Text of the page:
4.       The process of forgiveness requires us to feel – our losses, our grief, our hatreds – whether they be toward ourselves or others.  The process of forgiveness confronts our hearts with our emotions, and this is very important. We are less than truthful when we deny the authenticity of our feelings. Acknowledging those emotions does open the door on the path of allowing healing to come into those places. I was recently troubled by a statement someone made to me about their recent hurt. “It’s really okay,” they said and then they offered their reasons on why it was no big deal. And it was a lie. It was a big deal, but they “needed” emotionally to just push it away, deny its pain.  That is inauthentic and distances us from the grace of God which comes to heal us when we are able to admit our pain.

5.       Perhaps the greatest temptation is to begin to see the offender(s) as all evil. We humans love black and white thinking. All evil or all good. If we can view a person as completely evil, it is easier to deny the need to deal with our pain. If they are all evil, then it doesn’t matter that they hurt me.  As we process through our forgiveness issues, we learn to accept our own humanity and the humanity of others. When we view others as all good or all bad, we are, in reality, refusing to acknowledge anything bad about ourselves (for surely we are all good and our offender is all bad). The more mature view, which I do not altogether possess, is that there is a person or a group of people who has hurt us, but yet that person or that group has good qualities as well as the bad ones which are highlighted in our feelings.  It is the higher road to be able to say, “They really hurt me and wronged me, but there was a time when we had a good relationship. I still can remember the good about that person in the midst of this very hurtful situation.”

That’s enough to chew on today. I’ll post more thoughts in the next couple of days, but for now let me say, stay in the process. It will be the hardest thing you’ll ever do, but in doing so, you will gain more of God’s heart as you humbly acknowledge your own. Forgiveness is a great key to freedom, use it!





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  1. Cathleen says:

    Well said Mikki! To me the key phrase in what you said is “we must all admit that we are unable in our humanness to deal the death blow to offense in one broad stroke.” Indeed, we are HUMAN, not divine, and while Jesus forgives intantaneously upon request, I think we are most often unable to be like Him in this serious aspect of the Christian life.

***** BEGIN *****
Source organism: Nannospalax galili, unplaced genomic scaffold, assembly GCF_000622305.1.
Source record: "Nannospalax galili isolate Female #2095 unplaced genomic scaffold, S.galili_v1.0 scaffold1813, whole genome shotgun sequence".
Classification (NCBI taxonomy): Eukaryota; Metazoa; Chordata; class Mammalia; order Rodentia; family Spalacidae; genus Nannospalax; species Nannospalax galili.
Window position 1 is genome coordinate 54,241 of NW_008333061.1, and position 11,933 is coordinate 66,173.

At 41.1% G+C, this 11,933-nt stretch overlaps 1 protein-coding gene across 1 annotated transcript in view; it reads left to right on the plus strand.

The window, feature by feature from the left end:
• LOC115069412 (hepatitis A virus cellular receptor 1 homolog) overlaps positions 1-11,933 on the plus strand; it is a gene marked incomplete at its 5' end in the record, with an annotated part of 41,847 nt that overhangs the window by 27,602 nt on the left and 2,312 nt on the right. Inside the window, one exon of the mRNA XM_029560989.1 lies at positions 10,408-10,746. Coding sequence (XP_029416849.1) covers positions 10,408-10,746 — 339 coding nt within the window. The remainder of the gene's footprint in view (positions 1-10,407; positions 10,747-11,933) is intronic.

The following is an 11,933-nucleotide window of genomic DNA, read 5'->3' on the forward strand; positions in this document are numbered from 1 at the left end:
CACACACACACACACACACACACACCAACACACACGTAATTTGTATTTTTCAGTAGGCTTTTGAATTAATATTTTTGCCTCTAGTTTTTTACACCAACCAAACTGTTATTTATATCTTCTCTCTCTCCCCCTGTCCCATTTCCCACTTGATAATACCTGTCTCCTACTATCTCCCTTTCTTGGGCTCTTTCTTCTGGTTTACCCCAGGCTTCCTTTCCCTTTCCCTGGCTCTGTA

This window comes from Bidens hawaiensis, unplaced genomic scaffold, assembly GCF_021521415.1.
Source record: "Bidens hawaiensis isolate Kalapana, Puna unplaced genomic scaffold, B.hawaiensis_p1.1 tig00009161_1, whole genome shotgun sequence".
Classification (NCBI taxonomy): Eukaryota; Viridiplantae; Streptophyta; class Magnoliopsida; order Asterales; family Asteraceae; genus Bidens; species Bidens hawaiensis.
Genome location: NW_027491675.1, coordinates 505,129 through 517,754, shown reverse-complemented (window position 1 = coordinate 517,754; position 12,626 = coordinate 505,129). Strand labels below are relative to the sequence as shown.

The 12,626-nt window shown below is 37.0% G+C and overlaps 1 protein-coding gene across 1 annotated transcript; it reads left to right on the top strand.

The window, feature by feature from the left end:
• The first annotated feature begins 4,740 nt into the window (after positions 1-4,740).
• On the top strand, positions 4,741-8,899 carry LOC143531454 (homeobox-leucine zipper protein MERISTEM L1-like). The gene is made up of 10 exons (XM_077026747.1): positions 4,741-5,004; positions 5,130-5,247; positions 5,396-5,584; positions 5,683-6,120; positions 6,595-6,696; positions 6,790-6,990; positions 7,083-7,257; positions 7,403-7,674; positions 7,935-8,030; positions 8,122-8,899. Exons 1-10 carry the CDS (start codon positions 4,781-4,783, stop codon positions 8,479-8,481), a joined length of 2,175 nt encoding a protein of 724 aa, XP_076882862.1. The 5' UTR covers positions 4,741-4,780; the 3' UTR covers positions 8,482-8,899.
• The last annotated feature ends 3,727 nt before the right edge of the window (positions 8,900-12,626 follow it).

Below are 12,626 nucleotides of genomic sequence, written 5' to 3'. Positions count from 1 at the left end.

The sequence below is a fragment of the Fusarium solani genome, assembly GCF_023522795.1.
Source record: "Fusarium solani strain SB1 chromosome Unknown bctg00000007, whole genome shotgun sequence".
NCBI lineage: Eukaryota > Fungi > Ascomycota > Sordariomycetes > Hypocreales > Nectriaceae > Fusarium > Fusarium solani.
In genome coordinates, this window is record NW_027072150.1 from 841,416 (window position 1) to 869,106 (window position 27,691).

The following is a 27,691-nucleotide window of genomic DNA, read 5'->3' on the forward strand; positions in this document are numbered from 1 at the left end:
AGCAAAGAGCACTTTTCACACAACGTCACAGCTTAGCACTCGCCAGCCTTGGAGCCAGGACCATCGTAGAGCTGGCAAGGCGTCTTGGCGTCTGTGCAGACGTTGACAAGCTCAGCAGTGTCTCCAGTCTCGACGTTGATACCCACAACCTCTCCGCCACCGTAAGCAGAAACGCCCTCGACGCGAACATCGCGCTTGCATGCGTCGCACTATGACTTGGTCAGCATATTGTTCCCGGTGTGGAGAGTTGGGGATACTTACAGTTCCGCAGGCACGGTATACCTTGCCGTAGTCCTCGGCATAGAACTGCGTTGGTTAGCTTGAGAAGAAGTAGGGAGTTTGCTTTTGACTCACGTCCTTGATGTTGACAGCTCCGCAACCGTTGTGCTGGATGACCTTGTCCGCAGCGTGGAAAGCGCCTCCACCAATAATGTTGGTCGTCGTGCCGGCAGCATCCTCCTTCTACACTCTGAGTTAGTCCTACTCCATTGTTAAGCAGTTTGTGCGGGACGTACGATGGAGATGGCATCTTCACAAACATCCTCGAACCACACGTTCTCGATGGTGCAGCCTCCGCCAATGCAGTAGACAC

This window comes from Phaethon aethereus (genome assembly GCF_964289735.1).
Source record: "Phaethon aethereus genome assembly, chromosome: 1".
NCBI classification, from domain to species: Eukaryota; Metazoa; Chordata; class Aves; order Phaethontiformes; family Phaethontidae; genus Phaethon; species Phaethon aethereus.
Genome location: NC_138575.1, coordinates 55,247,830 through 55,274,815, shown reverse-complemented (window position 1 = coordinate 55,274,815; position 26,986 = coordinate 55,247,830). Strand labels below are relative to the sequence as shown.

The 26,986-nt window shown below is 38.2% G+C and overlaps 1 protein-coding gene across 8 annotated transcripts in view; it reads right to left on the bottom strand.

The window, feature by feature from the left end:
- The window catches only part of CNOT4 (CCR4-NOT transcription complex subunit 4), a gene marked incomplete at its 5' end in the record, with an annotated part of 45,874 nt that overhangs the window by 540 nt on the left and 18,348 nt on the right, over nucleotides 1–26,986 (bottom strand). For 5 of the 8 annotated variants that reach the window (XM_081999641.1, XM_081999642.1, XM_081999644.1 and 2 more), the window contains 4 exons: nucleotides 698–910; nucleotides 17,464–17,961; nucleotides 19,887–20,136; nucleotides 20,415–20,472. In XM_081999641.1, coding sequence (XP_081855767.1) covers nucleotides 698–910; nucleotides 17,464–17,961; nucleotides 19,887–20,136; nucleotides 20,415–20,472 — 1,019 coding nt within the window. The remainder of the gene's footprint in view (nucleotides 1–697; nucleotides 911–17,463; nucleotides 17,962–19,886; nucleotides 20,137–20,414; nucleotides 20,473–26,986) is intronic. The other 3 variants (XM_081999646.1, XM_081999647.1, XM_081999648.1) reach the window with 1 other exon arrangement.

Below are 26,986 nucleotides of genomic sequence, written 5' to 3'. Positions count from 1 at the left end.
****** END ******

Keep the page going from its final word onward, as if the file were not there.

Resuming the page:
One time in 2003, I was in Sunday school class, and the teacher led us in prayer to forgive someone in our lives that had hurt us, leaving the name of the person we wanted to forgive silent for us to say to ourselves. Well, I thought I had already forgiven everyone who had hurt me, but when the teacher paused for us to say a name silently to the Lord, a name popped into my head and consequently into my prayer.

    Guess what? Within two weeks, I unexpectedly heard from the offspring of the person I forgave (for the 2nd or 3rd time – grin – in that Sunday school class.) She had been looking for me for several years but finally found me on the web two weeks after that forgiveness prayer! I had been very close to her but had lost contact with her for over 15 years, and we now have an email relationship that never would have been possible without the Lord working His marvelous ways.

    Hey! Have you read The Power of Forgiveness: Celebration of Simplicity by Joyce Meyer? If so, what do you think about the content of the book?
    Love ya!

  2. Susi says:

    What I’ve found about graduate classes is that when I take them I realize I still have so much to learn! I always go into them thinking I will be reviewing material, and then I come to find out there is a lot I either missed or forgot. Forgiveness is one of those things we really don’t want a refresher course in. But God is gracious. He reminds us of the pain enough without us having to relive everything. We feel the sting without losing more than we already have–and we see another facet of our untamed hearts. Thank you for sharing your experiences and giving God the opportunity to bring us more in touch with places of need in each of us! Love you!